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Healthcare Innovation: How 2016 trends are already evolving

As part two of a four-part article series, CEO Ryan Beckland will detail the current trends in the healthcare industry, key drivers of those trends and how technology will be powering new models of care.
By Validic
09:53 AM
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By Ryan Beckland, CEO & Co-Founder, Validic

In my previous article, I identified four trends indicative of the coming surge in healthcare innovation and shift to value-based care. Delving deeper into those drivers of innovation, we have already witnessed examples and proof that the trends for 2016 are underway—and that the year ahead promises great progress with the potential only technology can provide.

1. Patients’ expectations for care and care delivery are changing, and will force the industry to change.
Most of us are familiar with groups like Teladoc, HealthTap and Doctor on Demand offering low-cost video visits with physicians. There are also services like Heal and Pager which enable patients to order on-demand concierge medical services to their home. All of these technology services are disrupting our traditional ideas about care delivery—and have been for a while. Expect these services to continue to gain momentum with consumers—especially as payment models begin to build around these offerings.

Clinical diagnostics and testing are also beginning to see new competitive entrants. Neurotrack, a software-based Alzheimer's diagnostic test, can detect impairments on the brain by evaluating eye movement. Personal Labs, enables over 300 clinical lab tests to be ordered online. Users can then go to any of the almost 2000 lab locations to complete blood work—and will receive the results within 24 to 48 hours.

2. We are going to see the evolution and increased sophistication of remote clinical technology.
Wearables in the coming years will collect even more biometric data as biosensors advance. In addition, we’re seeing promising developments in the ability to use functionalities built into non-invasive skin sensors to detect new data points. A few examples include:

It is only a matter of time before sensors with these functions and more are available in low-cost consumer wearable devices.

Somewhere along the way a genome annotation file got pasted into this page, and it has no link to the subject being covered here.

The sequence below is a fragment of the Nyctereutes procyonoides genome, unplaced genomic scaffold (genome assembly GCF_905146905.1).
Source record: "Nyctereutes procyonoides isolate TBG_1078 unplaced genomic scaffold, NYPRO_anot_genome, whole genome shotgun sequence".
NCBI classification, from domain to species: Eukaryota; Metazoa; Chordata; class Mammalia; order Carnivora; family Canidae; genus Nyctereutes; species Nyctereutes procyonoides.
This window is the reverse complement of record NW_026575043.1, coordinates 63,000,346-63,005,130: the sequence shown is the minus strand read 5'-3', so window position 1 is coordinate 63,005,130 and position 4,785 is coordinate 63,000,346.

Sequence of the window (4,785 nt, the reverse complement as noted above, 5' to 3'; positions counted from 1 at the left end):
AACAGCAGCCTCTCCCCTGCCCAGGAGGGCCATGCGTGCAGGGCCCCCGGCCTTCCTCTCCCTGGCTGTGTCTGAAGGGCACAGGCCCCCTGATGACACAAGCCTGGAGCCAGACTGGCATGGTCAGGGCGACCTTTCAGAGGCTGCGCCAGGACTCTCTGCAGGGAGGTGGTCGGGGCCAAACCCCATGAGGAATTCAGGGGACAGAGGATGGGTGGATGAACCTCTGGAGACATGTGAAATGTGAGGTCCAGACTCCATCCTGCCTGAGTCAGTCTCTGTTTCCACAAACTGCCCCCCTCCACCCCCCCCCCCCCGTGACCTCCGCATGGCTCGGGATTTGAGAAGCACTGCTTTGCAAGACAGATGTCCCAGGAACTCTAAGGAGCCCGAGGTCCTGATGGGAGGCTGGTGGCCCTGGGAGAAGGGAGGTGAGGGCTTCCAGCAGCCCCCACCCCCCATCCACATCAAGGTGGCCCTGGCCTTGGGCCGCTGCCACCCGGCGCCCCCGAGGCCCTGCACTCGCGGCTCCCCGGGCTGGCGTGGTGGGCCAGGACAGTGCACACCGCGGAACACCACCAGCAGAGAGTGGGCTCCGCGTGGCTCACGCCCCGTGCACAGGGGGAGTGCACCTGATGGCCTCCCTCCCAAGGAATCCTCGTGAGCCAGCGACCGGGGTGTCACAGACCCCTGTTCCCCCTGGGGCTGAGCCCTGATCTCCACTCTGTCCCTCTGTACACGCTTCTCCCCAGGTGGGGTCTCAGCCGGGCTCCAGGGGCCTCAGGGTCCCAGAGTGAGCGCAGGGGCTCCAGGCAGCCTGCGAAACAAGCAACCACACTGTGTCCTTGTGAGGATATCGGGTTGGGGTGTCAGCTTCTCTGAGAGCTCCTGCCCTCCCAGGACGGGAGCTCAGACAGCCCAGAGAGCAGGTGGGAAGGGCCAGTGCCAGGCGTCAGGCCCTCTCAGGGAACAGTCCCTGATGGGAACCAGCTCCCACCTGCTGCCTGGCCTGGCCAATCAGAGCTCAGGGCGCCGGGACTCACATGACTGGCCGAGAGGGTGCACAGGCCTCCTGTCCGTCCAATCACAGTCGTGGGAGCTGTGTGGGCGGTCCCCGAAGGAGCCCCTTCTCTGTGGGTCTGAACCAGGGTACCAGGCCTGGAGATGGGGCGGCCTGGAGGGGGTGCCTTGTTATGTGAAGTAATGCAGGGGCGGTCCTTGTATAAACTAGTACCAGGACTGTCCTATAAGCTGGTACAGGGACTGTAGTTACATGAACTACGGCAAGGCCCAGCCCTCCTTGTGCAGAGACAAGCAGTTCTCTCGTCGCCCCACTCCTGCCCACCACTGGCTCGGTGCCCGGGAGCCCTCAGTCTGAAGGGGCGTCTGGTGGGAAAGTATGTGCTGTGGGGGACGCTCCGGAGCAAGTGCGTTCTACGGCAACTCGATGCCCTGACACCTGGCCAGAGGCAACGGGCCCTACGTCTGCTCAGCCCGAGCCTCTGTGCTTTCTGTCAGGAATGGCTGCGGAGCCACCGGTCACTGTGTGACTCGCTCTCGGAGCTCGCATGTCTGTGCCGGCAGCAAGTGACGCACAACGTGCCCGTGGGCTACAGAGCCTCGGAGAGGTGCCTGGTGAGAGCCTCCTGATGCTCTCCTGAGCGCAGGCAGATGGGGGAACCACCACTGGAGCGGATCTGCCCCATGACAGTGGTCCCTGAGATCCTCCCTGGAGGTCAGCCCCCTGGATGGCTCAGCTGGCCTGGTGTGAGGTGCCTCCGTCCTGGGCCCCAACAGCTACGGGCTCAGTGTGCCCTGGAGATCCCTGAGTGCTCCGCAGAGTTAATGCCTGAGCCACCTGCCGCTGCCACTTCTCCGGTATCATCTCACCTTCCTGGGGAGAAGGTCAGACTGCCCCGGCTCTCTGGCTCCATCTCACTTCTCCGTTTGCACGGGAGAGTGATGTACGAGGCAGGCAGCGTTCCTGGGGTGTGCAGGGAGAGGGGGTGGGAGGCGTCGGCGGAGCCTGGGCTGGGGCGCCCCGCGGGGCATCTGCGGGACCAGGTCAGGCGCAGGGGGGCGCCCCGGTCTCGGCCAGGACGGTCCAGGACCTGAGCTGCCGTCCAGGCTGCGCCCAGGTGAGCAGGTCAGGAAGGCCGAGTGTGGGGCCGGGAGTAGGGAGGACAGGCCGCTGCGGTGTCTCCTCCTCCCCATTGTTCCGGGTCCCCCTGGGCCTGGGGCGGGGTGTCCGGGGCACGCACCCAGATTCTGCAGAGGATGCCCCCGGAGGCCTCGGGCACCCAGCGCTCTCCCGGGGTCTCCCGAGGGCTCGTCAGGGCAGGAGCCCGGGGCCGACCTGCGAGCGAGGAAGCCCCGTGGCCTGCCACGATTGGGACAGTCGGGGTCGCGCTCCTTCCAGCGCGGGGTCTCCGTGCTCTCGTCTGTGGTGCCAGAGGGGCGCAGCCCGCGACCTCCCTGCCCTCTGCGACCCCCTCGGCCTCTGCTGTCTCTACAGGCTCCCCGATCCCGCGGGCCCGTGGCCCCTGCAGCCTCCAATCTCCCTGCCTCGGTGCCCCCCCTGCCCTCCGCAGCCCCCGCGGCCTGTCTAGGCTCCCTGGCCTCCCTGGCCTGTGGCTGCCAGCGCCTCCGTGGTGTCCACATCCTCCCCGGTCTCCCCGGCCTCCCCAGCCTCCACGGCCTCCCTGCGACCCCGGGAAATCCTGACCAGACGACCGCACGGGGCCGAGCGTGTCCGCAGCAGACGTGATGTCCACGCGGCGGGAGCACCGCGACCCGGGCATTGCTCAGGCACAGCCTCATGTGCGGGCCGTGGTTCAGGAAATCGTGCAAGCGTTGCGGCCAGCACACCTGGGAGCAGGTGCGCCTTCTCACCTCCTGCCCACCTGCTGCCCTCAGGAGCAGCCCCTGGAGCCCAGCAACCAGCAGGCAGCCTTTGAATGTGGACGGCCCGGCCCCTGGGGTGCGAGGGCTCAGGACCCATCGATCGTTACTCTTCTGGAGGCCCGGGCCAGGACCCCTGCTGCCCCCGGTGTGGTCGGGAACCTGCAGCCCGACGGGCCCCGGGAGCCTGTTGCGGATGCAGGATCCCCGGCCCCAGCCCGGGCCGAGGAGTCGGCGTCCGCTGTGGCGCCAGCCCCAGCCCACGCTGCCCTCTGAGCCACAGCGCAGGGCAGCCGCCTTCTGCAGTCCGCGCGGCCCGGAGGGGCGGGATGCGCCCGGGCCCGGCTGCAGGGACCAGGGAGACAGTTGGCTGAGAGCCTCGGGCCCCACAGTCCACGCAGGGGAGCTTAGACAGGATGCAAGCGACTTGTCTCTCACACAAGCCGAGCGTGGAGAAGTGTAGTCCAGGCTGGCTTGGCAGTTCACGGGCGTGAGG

Digital therapies will also grow in the coming years—especially, in the form of ingestibles and implantables. Proteus, is doing great work in this area. They recently announced a partnership with Barton Hospital in California to embed tiny, dissolvable sensors in hypertension medication. Those sensors will then stream adherence data directly to doctors. Initiatives such as this, launched at scale, would enable providers to better track and manage medication adherence—a huge problem in healthcare linked to an estimated $100-300 billion in avoidable healthcare costs in the U.S.

Platforms will also be significant. A few examples include Google Fit, Apple Health and MyFitnessPal—all of which aggregate consumer health data from fitness devices and applications to a central dashboard. Advances in analytics will increasingly empower healthcare consumers to self-identify health trends, triggers and potential health risks.

One example, Gyroscope has developed a platform that integrates physical activity, workplace productivity, vitals and travel data. It then creates customizable data reports breaking down how the users’ activity and productivity are interrelated and what actions one can take to improve one’s health and wellbeing. Gyroscope’s algorithm helps consumers make sense of health activity data and take appropriate actions in real time.

3. Providers are going to begin seriously tackling long-standing interoperability and data access challenges.
Kaiser Permanente, made a four billion dollar investment in its HealthConnect platform. The investment will go towards providing its clinicians and 10 million patients with real-time access to medical records, a connection to Kaiser’s mobile applications, and an integration of self-management, in-home monitoring and virtual services.

4. There is going to be a shift in payment models to drive an outcome-based healthcare economy.
Pharma, providers and payers are going to continue to restructure payment models and redefine offerings as technology’s role in healthcare grows and evolves. Some of the largest health systems and insurers joined forces to create a new task force focused on providing incentives and a reimbursement structure supporting value-based care. This coalition includes Partners Healthcare in Boston and Advocate Healthcare of Chicago.

In addition, Novartis announced plans to test a new pricing model for prescriptions—which Aetna and Cigna recently agreed to. The idea is to move from a pay-per-pill model to a model based on clinical outcomes in which the pharmaceutical company and hospital share the risk. This shared-risk/shared-cost model is being considered by several drug-makers throughout the industry.

More providers are beginning to offer premium or high deductible health plans to patients. Kaiser, University of Pittsburgh Medical Center (UPMC) and Intermountain Healthcare all provide primary health plans that cover tens of millions of lives.

Similarly, payers are conducting clinical research studies to improve chronic condition management. For example, Cigna partnered with ORCAS, to test whether an app can effectively manage chronic lower back pain.

Payers are also partnering with consumer technology companies to offer alternatives to provider services. The partnership between LifeWise Health Plan of Oregon and Teladoc to make video visits available to members is one such instance.

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